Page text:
In some cases, individuals with acquired apraxia of speech will recover some or all of their speech skills without treatment. This is known as spontaneous recovery.

Children with apraxia of speech do not outgrow the problem on their own. They also will not effectively acquire the basics of speech by simply being around other children, such as in a classroom environment. Therefore, speech-language therapy is essential for children with apraxia of speech as well as for individuals with acquired apraxia of speech who do not recover all of their speech skills spontaneously.

How Can Speech Therapy Help with Apraxia of Speech?

Speech-language pathologists use a variety of different methods to treat apraxia of speech, and there is no single approach that has been proven to be the most effective. Speech therapy must be tailored to the individual’s needs and goals and should be designed to address other speech or language issues that may occur in combination with AOS. Regular, intensive, one-on-one speech-language therapy sessions are an essential element of treatment for both children and adults with apraxia of speech. Children with severe cases of AOS may require intensive speech-language therapy that continues for years, in combination with regular schooling, to achieve adequate speech abilities.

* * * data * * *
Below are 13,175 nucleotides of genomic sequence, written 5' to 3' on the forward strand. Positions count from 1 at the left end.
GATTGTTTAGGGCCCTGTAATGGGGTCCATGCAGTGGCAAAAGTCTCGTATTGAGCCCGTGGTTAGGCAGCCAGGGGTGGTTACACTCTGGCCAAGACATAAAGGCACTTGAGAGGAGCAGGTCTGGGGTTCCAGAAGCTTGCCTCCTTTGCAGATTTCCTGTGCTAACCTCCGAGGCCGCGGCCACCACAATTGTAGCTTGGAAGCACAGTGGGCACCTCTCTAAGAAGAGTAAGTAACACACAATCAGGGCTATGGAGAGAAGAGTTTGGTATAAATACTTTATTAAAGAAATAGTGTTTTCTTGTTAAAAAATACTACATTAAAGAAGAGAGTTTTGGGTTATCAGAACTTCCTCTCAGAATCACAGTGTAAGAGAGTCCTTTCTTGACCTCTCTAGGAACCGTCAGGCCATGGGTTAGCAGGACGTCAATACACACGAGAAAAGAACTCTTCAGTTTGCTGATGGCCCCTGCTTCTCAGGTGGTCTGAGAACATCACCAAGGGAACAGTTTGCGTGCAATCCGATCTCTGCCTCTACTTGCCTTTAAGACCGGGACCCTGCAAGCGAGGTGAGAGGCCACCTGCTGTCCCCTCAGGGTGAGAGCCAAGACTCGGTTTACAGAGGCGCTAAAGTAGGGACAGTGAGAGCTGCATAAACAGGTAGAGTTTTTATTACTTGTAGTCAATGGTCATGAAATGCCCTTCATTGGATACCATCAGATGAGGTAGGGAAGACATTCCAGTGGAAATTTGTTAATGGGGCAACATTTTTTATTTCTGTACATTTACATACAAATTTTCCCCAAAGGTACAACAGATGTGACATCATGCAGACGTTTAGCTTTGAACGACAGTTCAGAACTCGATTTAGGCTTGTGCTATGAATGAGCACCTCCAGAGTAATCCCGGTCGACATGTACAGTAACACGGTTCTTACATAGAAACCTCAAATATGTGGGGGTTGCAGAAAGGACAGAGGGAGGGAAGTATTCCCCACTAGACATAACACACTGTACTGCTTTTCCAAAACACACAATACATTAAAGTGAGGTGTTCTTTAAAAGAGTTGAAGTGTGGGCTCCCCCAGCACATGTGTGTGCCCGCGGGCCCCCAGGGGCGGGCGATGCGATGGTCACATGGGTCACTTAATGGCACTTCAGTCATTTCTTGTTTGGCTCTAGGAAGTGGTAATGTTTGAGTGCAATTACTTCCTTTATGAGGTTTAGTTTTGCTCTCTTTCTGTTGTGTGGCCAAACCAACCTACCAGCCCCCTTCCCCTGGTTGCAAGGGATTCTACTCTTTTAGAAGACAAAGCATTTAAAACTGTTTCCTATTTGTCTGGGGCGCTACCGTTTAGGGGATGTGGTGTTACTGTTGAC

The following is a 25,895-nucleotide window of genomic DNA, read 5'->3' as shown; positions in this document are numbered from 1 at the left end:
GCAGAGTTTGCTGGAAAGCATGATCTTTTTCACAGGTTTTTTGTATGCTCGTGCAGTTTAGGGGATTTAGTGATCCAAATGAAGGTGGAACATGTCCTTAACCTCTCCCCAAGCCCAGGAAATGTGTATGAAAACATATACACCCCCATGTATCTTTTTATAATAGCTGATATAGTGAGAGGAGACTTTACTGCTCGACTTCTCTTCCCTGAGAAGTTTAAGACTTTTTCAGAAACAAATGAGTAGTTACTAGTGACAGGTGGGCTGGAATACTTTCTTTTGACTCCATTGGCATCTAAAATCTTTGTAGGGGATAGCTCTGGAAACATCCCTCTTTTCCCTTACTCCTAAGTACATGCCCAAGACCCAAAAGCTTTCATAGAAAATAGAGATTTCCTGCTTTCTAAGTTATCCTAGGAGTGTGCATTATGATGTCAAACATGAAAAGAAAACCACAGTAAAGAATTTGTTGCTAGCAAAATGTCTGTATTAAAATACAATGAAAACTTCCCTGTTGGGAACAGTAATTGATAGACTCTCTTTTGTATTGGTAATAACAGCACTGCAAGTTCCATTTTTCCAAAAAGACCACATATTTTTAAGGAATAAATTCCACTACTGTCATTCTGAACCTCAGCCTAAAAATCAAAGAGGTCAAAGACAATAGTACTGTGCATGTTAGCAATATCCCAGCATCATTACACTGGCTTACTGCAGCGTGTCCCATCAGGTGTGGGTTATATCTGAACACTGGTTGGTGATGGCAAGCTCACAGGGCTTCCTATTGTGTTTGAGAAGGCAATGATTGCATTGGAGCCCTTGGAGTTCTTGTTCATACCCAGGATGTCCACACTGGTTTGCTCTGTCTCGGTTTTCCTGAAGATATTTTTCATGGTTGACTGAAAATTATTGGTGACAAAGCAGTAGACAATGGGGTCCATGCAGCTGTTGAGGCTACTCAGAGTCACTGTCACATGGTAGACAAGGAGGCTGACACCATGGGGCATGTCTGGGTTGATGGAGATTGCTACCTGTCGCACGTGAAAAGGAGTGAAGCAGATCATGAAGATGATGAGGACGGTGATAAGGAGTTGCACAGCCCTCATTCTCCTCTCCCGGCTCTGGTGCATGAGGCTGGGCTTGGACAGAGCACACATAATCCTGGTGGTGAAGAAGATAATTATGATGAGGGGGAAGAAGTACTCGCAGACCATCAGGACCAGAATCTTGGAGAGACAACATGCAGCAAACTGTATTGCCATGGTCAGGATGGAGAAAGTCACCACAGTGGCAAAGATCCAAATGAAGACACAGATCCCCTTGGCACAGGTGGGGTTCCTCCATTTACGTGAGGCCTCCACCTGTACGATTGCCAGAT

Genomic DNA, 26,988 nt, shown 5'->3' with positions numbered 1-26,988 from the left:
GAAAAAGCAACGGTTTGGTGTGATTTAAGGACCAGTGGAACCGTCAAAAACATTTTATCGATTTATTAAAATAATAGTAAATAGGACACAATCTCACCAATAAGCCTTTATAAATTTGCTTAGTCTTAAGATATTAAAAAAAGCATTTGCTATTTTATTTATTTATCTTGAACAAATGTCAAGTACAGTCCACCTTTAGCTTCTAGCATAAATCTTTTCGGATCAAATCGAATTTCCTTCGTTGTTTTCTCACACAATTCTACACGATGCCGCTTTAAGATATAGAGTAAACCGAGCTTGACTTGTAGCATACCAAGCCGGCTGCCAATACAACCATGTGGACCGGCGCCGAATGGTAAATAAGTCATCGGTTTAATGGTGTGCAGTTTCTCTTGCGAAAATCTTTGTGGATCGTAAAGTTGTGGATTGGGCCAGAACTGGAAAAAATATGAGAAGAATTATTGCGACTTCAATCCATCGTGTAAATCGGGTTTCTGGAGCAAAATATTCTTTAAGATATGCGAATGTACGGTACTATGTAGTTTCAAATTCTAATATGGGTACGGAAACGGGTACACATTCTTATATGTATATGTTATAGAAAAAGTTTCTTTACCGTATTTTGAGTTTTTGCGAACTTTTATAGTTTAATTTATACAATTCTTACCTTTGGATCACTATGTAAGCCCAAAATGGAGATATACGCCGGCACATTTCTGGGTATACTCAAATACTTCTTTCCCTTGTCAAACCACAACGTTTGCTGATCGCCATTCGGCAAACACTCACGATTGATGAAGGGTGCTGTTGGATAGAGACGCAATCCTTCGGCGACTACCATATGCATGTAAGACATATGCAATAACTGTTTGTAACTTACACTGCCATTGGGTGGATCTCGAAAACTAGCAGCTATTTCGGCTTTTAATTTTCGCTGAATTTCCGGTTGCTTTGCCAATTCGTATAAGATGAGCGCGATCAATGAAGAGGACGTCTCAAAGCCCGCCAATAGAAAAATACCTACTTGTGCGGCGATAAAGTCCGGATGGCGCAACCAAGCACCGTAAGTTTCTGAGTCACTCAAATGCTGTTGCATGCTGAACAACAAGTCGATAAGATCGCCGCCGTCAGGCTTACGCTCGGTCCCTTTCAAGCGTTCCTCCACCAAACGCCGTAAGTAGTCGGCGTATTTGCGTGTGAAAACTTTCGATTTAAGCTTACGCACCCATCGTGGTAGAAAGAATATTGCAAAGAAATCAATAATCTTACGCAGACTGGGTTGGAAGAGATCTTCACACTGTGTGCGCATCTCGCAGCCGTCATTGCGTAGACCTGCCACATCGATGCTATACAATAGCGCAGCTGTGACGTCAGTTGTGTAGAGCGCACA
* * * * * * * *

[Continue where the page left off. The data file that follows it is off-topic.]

In severe cases of apraxia of speech, individuals may need to use alternative ways to communicate and express themselves. These can include the use of formal or informal sign language, a notebook with pictures or written words that can be pointed to and shown to others, or an electronic communication device (such as a smartphone, tablet, or laptop computer) that can be used to write or produce speech. These assistive communication approaches can also help children with apraxia of speech learn to read and better comprehend spoken language by stimulating certain areas of the brain responsible for language and literacy.

Get started with speech therapy by scheduling your free introductory call today!